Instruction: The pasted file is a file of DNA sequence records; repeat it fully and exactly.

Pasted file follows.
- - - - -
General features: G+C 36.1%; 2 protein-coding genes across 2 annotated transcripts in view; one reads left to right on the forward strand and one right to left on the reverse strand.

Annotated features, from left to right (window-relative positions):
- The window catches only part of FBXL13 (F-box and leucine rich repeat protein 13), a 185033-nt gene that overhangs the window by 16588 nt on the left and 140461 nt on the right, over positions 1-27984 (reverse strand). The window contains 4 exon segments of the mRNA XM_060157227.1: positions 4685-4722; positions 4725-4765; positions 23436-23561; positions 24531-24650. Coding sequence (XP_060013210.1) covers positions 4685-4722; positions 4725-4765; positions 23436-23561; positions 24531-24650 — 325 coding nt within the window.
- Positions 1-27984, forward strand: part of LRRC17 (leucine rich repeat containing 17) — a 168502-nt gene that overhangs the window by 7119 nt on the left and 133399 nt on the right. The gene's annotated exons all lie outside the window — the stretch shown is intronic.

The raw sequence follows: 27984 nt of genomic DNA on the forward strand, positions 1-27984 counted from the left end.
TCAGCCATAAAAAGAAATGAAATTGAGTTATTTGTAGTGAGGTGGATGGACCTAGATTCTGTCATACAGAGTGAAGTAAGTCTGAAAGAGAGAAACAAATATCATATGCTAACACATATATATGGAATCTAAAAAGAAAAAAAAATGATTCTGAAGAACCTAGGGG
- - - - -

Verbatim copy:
General features: G+C 36.1%; 2 protein-coding genes across 2 annotated transcripts in view; one reads left to right on the forward strand and one right to left on the reverse strand.

Annotated features, from left to right (window-relative positions):
- The window catches only part of FBXL13 (F-box and leucine rich repeat protein 13), a 185033-nt gene that overhangs the window by 16588 nt on the left and 140461 nt on the right, over positions 1-27984 (reverse strand). The window contains 4 exon segments of the mRNA XM_060157227.1: positions 4685-4722; positions 4725-4765; positions 23436-23561; positions 24531-24650. Coding sequence (XP_060013210.1) covers positions 4685-4722; positions 4725-4765; positions 23436-23561; positions 24531-24650 — 325 coding nt within the window.
- Positions 1-27984, forward strand: part of LRRC17 (leucine rich repeat containing 17) — a 168502-nt gene that overhangs the window by 7119 nt on the left and 133399 nt on the right. The gene's annotated exons all lie outside the window — the stretch shown is intronic.

The raw sequence follows: 27984 nt of genomic DNA on the forward strand, positions 1-27984 counted from the left end.
TCAGCCATAAAAAGAAATGAAATTGAGTTATTTGTAGTGAGGTGGATGGACCTAGATTCTGTCATACAGAGTGAAGTAAGTCTGAAAGAGAGAAACAAATATCATATGCTAACACATATATATGGAATCTAAAAAGAAAAAAAAATGATTCTGAAGAACCTAGGGG